There are few things Hollywood loves more than a safe bet. Franchise money is safe money, even when critics and audiences alike are fighting against the dreaded franchise fatigue. Even Transformers has started to bring in a few million dollars less than Paramount would like. But a lot of franchises don't get as far in as their fourth sequel. Some don't even make it past the first entry.
For every successful franchise like a Transformers or a Marvel Cinematic Universe, there's a handful of potential blockbusters that stalled at the gate. Maybe the box office didn't take off the way the studio wanted; maybe there was drama behind the scenes; maybe critics and audiences just didn't bite (And sometimes, they keep going despite all that). In the wake of Universal's Dark Universe slowly collapsing in on itself, here are eight different franchises that didn't even make it off the ground.
Armored polar bears helping defend orphans from goblins? The Golden Compass sounds like every fantasy lover's dream on paper. The production was extremely troubled from the start, with delays caused by directors coming and going and a hefty budget of $180 million. The original plan was to film the following two books in Phillip Pullman's His Dark Materials trilogy, but a disappointing box office (only $70 million domestically) ended talks pretty quickly.
Even considering the movie's massive $300 million+ internatonal haul, the international rights were sold to help fund the movie, which resulted in New Line losing a ton of money and eventually merging with Warner Bros. Pictures. So we'll never get to see what happened with all those polar bears.
Orson Scott Card's sci-fi classic finally came to the big screen back in 2013. A story of children tricked into playing war games by their military academy teachers is a milestone in the genre, one that many people - including Card himself - didn't think would make it to the big screen. He cracked and eventually drafted a screenplay that turned into a star vehicle for Asa Butterfield, Harrison Ford, and Viola Davis.
It cost upwards of $110 million to make and grossed almost half that ($61 million) in the states. On top of the terrible box office, there were boycotts surrounding Card's opposition to gay marriage and financial support of vocal anti-gay organizations. A sequel based on the book Ender's Shadow was supposed to be filmed back-to-back, but the budget was too small.
Oof, where to start with this one? Disney started work on this adaptation in 2008, but production came to a screching halt in 2011 when they went over budget. Production started again in 2012, with Armie Hammer set to play the title character and Johnny Depp to portray Tonto. By the time the film saw the light of day in 2013, its budget was $250 million and it barely managed to make $10 million more than that with its domestic and international total combined.
Critics ripped the film apart and the audiences that did show up to see it weren't much nicer. There was also much controversey around the fact that Depp, who is very white, was playing the Native American character Tonto. A bad movie that went overbudget and had racism front and center? Talk about a triple whammy.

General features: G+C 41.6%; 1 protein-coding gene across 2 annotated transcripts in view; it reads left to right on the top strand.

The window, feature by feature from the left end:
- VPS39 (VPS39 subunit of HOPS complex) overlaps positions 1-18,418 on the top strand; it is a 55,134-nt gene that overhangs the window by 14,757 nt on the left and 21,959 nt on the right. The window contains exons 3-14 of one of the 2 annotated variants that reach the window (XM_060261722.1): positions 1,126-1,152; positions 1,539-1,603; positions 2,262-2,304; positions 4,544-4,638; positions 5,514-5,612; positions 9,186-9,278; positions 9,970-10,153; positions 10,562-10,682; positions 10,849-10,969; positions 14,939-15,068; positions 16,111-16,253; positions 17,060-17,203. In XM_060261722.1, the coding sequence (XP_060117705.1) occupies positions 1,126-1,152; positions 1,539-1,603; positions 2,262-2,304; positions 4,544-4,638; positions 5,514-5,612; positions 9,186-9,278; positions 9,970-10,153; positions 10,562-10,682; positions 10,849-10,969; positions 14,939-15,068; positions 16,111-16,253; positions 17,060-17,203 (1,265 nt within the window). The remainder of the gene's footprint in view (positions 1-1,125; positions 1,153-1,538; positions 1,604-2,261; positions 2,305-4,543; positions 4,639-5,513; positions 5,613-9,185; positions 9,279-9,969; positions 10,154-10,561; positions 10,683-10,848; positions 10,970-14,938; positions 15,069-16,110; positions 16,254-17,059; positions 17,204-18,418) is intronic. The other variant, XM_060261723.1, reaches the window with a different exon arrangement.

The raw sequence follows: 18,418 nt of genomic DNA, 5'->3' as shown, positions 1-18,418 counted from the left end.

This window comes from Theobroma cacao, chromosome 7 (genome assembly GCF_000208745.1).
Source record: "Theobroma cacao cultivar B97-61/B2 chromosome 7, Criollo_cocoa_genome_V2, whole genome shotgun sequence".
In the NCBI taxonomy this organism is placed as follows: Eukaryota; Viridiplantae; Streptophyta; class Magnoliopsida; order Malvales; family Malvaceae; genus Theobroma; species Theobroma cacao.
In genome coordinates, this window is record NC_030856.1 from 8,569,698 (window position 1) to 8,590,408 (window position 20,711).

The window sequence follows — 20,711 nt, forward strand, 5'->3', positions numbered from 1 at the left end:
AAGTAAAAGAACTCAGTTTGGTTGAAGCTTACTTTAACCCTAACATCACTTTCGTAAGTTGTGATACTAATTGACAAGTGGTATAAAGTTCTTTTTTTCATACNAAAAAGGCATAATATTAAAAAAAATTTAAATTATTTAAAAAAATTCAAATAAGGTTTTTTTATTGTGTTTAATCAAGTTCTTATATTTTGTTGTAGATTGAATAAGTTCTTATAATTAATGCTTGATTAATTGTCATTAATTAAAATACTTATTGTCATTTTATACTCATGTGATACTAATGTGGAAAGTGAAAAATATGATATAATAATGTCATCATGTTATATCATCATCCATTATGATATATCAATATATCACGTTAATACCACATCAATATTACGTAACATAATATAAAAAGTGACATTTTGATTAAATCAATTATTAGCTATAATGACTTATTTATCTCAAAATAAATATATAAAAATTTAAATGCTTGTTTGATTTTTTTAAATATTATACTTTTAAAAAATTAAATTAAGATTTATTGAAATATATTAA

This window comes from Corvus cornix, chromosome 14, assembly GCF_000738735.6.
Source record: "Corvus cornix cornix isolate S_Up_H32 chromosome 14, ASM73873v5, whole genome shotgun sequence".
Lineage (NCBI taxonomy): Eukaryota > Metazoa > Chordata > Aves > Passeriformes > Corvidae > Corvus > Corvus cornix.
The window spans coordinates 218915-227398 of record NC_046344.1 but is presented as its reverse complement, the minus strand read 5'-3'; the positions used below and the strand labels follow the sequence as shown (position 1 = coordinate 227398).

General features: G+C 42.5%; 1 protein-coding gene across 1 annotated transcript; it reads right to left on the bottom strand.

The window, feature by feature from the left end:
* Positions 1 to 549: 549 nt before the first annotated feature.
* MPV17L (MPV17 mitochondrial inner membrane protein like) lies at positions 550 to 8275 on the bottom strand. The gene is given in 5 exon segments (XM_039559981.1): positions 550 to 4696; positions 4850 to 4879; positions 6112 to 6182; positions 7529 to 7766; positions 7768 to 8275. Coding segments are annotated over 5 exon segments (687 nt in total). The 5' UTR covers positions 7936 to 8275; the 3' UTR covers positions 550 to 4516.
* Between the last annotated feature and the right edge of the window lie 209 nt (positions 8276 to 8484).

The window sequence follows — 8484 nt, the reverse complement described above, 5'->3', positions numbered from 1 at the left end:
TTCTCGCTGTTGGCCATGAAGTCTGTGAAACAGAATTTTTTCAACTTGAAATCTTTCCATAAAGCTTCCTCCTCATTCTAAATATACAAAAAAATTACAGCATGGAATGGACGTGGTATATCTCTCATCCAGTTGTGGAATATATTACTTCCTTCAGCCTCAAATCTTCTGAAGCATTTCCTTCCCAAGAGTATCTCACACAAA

The DC Extended Universe is still struggling to get off the ground, but it was only a few years ago when things were a lot worse. 2011 saw one of the worst films - superhero or otherwise - of all time in Green Lantern, which starred Ryan Reynolds in an awful Green Lantern suit.
It grossed $116 million in the US on a $200 million budget and recouped just enough globally to not be a complete bust. Green Lantern was originally meant to be the start of a trilogy and the catalyst to the DC Extended Universe, but the extreme negative response to the film kept it buried in the back of comic and movie fans' minds for the last six years.
Imagine Transformers but with magic alien teenagers instead of giant robots and you've basically got a read on I Am Number Four. It's based on the first book of the Lorien Legacies series about a race of superpowered aliens on the run from mercenaries on planet Earth and starred Alex Pettyfer, Teresa Palmer, and Timothy Olyphant.
It cost $50 million to make and brought in $150 million globally and the studio decided against making more because they found the take disappointing. Considering the saturation of movies based on young adult novels at the time, this isn't that much of a surprise. People were angsted out.
John Carter is a book series that inspired a ton of pop culture across the 20th century, so expectations were high when Disney annonced a film adaptation. Taylor Kitsch was cast as the titular Carter, a Civil War vet teleported to the surface of Mars who becomes a superhero of sorts. That template alone laid the groundwork for characters like Superman, but unfortunately the movie just didn't catch on.
The film grossed $72 million in the US, a fraction of the $263 million budget. Disney planned on adapting more books in the series, but any chance floated away after that box office take.
Hayden Christensen's role as Darth Vader in the Star Wars prequels made him one of the hottest actors on the planet at one point. He was snatched up for the lead role in Jumper very quickly, a story about a group of people who could teleport across the planet being chased by a group of religious zelots. It has all the trappings of a potential sci-fi franchise...until it wasn't. Samuel L. Jackson wthi snow white hair wasn't enough, I guess.
It barely made its $85 million budget back in the US but grossed over $200 million around the world, so even if the execution was a little off, people were expecting a sequel. Even Christensen himself was interested in returning, but it just never happened. It's probably better this way so we don't have to see how Jackson starved to death in that hole on the side of the mountain.